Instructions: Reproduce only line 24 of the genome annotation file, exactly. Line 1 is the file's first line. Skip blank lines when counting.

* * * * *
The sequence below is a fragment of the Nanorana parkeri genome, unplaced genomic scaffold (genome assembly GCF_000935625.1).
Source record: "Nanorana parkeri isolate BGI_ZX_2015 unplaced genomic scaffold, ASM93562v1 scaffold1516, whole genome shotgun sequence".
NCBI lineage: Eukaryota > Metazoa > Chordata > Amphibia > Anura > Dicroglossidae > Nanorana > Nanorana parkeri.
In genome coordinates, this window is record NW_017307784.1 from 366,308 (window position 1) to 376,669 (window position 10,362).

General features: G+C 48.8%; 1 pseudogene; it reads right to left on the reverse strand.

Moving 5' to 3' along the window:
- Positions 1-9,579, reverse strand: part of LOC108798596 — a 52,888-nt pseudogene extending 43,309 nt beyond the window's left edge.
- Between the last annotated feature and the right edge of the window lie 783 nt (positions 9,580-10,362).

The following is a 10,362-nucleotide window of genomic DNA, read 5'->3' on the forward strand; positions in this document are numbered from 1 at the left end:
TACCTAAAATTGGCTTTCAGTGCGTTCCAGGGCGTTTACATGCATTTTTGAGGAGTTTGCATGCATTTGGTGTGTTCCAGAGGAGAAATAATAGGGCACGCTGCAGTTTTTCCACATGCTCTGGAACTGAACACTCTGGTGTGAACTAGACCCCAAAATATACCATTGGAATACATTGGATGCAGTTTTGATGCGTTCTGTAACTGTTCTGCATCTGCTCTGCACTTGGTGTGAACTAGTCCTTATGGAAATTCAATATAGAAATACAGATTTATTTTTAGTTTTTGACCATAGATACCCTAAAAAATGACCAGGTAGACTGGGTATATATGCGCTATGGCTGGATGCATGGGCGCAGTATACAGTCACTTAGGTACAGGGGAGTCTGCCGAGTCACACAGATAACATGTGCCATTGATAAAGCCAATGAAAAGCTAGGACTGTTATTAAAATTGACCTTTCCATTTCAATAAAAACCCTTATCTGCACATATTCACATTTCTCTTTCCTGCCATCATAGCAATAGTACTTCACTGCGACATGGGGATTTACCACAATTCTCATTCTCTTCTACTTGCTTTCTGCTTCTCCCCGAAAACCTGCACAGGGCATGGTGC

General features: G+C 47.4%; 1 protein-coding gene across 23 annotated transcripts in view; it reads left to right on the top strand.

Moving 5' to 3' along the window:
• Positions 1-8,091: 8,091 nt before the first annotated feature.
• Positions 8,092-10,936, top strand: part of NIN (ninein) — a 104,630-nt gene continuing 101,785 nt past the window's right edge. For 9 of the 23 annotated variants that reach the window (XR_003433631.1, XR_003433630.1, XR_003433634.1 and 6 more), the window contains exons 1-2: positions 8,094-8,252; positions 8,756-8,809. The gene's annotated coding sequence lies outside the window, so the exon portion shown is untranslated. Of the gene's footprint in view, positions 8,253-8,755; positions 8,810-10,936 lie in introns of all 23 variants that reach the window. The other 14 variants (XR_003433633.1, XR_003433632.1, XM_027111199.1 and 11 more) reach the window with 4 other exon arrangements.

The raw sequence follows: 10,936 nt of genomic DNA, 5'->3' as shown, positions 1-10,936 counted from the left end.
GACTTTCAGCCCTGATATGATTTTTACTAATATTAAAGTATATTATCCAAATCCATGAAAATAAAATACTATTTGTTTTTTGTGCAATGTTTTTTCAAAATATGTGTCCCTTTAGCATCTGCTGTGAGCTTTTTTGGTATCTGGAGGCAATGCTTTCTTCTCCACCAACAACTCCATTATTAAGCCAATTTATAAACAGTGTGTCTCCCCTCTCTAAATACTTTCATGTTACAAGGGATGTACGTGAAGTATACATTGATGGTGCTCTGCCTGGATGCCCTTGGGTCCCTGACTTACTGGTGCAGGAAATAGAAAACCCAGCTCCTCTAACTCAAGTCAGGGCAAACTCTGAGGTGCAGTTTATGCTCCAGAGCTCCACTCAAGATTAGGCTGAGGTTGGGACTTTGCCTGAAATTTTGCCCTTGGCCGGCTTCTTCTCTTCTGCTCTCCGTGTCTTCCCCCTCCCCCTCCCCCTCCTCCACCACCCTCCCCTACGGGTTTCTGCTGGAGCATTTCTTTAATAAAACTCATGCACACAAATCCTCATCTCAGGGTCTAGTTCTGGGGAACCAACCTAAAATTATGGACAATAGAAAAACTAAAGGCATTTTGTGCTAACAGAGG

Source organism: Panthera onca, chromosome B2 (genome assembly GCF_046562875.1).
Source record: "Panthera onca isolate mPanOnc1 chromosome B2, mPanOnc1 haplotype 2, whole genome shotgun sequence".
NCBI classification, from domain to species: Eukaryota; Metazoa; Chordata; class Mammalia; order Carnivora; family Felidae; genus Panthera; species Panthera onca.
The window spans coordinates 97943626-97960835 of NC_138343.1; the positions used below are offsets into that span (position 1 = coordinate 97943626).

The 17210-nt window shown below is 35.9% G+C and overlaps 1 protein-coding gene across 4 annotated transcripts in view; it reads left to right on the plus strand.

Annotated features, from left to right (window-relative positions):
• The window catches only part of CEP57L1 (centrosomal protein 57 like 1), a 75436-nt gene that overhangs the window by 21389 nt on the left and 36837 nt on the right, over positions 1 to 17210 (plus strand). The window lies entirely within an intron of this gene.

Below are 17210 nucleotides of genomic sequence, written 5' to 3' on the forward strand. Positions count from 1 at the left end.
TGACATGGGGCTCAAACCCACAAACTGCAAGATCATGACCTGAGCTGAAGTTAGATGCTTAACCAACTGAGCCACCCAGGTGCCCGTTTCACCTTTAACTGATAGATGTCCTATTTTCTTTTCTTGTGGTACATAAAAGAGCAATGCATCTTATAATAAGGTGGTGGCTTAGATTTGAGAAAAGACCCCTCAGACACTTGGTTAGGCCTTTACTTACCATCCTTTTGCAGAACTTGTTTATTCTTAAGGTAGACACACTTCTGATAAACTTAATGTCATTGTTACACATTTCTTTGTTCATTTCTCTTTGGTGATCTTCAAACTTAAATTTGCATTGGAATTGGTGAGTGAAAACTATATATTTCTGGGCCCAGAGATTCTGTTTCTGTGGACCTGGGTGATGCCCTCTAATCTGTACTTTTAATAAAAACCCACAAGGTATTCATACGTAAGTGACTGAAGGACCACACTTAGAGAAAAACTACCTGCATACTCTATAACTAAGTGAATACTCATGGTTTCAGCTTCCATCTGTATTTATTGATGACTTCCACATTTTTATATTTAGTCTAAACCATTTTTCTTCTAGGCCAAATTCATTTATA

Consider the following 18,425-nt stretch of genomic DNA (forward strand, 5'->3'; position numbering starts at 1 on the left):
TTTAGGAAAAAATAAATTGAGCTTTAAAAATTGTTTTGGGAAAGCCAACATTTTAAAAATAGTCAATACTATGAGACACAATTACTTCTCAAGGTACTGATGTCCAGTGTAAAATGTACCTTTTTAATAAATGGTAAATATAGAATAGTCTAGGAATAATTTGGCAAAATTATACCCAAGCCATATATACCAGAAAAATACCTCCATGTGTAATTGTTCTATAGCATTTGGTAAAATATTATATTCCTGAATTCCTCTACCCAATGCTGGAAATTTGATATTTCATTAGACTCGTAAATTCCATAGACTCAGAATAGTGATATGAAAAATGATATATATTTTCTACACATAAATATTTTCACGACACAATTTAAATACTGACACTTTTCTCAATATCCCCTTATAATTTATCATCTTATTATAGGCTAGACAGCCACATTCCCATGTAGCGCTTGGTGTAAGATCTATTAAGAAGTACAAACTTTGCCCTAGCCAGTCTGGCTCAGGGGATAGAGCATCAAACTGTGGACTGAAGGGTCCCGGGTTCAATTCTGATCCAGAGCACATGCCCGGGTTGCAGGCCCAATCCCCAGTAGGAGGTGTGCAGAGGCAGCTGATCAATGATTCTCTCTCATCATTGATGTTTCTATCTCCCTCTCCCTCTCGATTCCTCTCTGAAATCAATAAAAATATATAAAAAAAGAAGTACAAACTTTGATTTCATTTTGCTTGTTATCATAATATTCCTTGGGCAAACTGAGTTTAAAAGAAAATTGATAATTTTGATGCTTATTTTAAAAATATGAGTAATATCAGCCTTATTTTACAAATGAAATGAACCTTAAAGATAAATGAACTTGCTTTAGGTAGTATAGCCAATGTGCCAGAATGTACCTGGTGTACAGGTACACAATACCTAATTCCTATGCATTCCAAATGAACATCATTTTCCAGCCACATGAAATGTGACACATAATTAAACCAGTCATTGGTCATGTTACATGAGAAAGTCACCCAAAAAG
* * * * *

Below are 17210 nucleotides of genomic sequence, written 5' to 3' on the forward strand. Positions count from 1 at the left end.